"We live in a financial age, not a technological age." — Marc Andreessen
Online lenders believe they are all operating in the same universe, subject to the same fundamental laws. Among other things, the new crop of digital lenders believe: Faster is better for consumers and loan buyers; everything should be automated; millennials are one homogenous group who need to be coddled with an unbelievable customer experience; credit risk is to be avoided; they are technology companies first and lenders second; and that they are marketplaces, while their borrowers are members.
However, I believe the opposite is true. Each lending product and service is unique and in its own universe; thus, attempting to impose the fundamental laws of a particular lending universe on another will lead to an eventual collapse of a particular firm or industry segment.
Just look at the recent carnage in the marketplace lending industry. Kicked off by some issues related to Lending Club, the damage to investor confidence was significant, and most likely, it will prove fatal to some of the platforms. For example, touting your company as a "marketplace" that doesn't take credit risk and then ramping up growth through the originate-and-sell model to hot institutional money proved unsustainable. This model proved to be brittle and with nothing to fall back on; there was no flexibility in the system.
Physics is a good metaphor to make the point clear. Multiverses is the concept that not only does our universe exist, but that others exist in dimensions we cannot experience given our adaptation to our own universe. By random chance, a universe will support life and the fundamental laws of nature may only be specific to that specific universe. The term "accidental universe" states that our universe just happens to be an accident, given our specific physical circumstances.
The best coherent description of the unsecured personal loan accidental universe is in a white paper by Frank Rotman, a partner with QED Investors. In the piece, Rotman does a great job of describing the right circumstances of finance that made the rise of firms like Lending Club and Prosper possible. If you read his paper with the idea that if certain aspects of the then-world were not present, then you will see the importance of accidental initial conditions. For instance, Lending Club and Prosper may not have been possible if banks weren't pulling out of unsecured consumer lending, stockpiling liquidity and pulling back on credit card offers, among other factors. The key, as Rotman has shown, is being able to clearly see the initial conditions.
For example, given the "success" of automating the origination and underwriting of consumer loans, other lending products are trying to automate their entire processes from A to Z, with varying levels of success. Small business loans seem to be benefitting from such automation, real estate not so much. If you accept that automation is now a fundamental law of the new financial order, then you will raise a lot of money, hire a lot of engineers (not necessarily subject matter experts), throw in a dash of big data, leaven with some algorithms, and think you are good to go. When your firm is struggling to make a profit come its B Round, then a relook at the model will be necessary if you make it that far.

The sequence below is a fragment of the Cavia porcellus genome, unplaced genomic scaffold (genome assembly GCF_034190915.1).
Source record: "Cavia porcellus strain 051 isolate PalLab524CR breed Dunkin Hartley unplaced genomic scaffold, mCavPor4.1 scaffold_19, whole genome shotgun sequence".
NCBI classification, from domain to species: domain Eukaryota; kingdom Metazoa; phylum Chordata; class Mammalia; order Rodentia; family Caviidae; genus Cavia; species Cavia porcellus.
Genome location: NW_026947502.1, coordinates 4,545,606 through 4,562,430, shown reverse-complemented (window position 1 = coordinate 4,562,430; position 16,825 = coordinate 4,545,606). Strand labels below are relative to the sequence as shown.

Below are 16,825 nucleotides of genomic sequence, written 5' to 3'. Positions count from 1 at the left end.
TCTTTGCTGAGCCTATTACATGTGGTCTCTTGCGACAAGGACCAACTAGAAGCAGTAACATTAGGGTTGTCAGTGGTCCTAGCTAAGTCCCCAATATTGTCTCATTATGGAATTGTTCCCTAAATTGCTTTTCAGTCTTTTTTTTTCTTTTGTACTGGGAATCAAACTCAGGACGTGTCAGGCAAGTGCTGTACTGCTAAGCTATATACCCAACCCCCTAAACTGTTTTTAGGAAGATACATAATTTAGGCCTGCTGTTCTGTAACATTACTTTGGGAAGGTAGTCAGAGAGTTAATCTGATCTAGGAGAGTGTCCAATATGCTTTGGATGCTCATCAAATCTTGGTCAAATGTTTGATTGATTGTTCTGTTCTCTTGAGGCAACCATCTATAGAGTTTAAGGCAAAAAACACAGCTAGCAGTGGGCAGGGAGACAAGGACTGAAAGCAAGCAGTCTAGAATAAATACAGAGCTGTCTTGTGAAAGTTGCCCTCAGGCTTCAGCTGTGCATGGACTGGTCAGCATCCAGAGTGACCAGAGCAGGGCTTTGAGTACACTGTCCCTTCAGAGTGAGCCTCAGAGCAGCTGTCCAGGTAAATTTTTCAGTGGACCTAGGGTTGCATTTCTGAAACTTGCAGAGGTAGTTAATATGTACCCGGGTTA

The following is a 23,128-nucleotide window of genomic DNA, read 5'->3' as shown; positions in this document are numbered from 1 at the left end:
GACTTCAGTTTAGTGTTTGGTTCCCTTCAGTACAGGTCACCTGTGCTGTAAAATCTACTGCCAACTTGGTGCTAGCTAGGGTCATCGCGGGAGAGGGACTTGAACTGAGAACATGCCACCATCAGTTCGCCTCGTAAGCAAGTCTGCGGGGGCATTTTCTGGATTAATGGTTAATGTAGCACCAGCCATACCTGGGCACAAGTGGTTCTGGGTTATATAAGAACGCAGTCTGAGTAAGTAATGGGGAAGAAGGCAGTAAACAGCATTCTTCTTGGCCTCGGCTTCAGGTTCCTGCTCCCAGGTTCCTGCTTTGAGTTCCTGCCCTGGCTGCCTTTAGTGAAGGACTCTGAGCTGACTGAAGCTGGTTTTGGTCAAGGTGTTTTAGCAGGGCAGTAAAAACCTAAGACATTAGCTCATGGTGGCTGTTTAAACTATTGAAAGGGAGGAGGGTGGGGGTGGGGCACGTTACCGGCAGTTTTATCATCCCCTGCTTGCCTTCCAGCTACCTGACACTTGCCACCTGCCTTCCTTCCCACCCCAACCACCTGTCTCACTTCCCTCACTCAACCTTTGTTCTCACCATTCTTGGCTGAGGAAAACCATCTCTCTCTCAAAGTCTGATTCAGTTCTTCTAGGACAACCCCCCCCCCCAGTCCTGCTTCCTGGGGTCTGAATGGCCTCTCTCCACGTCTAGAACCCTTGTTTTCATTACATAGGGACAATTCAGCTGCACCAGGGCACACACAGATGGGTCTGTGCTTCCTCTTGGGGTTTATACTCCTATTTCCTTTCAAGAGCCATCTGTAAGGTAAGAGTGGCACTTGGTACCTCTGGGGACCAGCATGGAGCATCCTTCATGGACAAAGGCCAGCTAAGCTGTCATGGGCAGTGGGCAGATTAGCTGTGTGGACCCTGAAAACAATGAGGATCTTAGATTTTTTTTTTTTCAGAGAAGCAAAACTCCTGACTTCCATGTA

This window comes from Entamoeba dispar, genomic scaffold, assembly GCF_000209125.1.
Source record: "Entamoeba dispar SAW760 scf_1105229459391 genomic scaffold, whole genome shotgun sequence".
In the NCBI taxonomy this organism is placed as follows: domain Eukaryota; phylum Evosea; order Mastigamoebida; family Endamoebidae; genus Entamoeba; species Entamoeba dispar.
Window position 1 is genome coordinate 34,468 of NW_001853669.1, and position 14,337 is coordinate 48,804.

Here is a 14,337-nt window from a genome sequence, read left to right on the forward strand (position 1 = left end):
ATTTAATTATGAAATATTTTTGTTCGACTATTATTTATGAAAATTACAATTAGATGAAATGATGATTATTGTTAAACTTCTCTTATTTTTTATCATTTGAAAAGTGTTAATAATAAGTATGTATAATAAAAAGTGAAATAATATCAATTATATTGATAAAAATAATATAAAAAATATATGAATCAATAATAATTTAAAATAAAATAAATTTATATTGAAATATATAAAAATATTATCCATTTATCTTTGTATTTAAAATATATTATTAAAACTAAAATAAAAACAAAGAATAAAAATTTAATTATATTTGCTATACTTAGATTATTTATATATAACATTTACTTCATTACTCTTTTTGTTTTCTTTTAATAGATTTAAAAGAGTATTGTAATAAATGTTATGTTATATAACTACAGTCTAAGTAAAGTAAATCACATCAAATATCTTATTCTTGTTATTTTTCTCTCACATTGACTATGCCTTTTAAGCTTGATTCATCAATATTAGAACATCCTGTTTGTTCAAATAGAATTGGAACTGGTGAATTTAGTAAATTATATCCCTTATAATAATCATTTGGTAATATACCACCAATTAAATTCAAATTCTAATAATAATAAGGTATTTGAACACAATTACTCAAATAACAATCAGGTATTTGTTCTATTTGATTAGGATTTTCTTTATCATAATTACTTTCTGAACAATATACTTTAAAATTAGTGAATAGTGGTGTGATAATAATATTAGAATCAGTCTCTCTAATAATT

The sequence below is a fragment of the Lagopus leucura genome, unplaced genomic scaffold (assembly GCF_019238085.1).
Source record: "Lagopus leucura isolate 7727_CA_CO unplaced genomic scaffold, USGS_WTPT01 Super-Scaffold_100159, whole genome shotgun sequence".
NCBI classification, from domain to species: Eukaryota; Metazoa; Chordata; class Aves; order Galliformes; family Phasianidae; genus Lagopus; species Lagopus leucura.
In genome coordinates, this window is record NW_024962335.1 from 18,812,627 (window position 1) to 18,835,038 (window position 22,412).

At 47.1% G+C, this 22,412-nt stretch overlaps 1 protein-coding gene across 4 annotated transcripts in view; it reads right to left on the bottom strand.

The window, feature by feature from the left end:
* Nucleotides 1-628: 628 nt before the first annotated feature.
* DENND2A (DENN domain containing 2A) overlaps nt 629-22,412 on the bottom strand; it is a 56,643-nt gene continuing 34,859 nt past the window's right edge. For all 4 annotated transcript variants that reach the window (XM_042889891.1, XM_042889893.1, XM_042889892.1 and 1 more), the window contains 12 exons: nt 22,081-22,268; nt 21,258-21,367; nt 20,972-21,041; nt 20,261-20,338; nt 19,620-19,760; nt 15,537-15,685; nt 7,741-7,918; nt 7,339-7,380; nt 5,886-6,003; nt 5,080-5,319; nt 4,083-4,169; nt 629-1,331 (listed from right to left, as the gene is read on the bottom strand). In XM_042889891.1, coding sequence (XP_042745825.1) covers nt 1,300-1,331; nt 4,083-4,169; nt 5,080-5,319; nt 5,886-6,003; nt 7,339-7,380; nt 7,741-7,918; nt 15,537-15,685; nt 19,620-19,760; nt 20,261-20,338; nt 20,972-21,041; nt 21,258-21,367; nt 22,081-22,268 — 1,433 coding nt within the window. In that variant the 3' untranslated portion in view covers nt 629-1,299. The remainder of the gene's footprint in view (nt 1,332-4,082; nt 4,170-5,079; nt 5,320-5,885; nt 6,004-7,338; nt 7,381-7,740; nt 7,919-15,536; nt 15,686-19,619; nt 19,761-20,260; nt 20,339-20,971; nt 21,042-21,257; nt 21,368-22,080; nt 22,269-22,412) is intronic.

Extrapolating the accidental universe Rotman describes leads a future lending startup to believe that what works, or worked, for Lending Club should work for them. We have all seen companies describe themselves as "The Lending Club of ______" (fill in the blank with your debt product of choice). I'm sure those comparisons ended the moment Lending Club's chief executive stepped down.
Rather than the lemming approach, the focus of online lenders should be on the specific processes and procedures, financial engineering and market positioning that makes each product possible (in the right regulatory context at the right time) and profitable in the not-too-distant long run.
What is happening now is that everybody is clustering around the same ideas — automated, instant, and convenient. These are lofty goals. The last decade's subprime residential loans could arguably be described as having these same attributes of automated (i.e., everybody was approved), instant and convenient — and we are still paying the price.
But in consumer lending, this has brought about loan stacking, less-than-optimal verification of loan customer data, the onslaught of a regulatory juggernaut, and in many cases, lending products that are not sustainable at a profit.
So, how to survive? New lending firms will survive by finding the faults and vulnerabilities of the existing firms, incorporating the solutions into their own business models, and exploiting them for maximum leverage. Combine this with incorporating what is working with incumbent firms and you have the classic mutation, which ensures the survival of the nimblest. There are firms and there are models. Keep this distinction in mind — go long the model and short the firm.
Peter Currie, a former chief financial officer of AOL, has said, in relation to AOL, to a somewhat dour conclusion:
Maybe the best way to think about it is as a classic tech story: a company creates, invests, succeeds — and gets bypassed.
The same holds true for all fintech lending companies. Again, focus on the model, not the company.
Loren Picard is managing executive of G5, a development and consulting firm in the marketplace lending industry focused on creating products and platforms for financial intermediaries and investors.
Corrected July 11, 2016 at 2:56PM: A version of this piece first appeared on LinkedIn.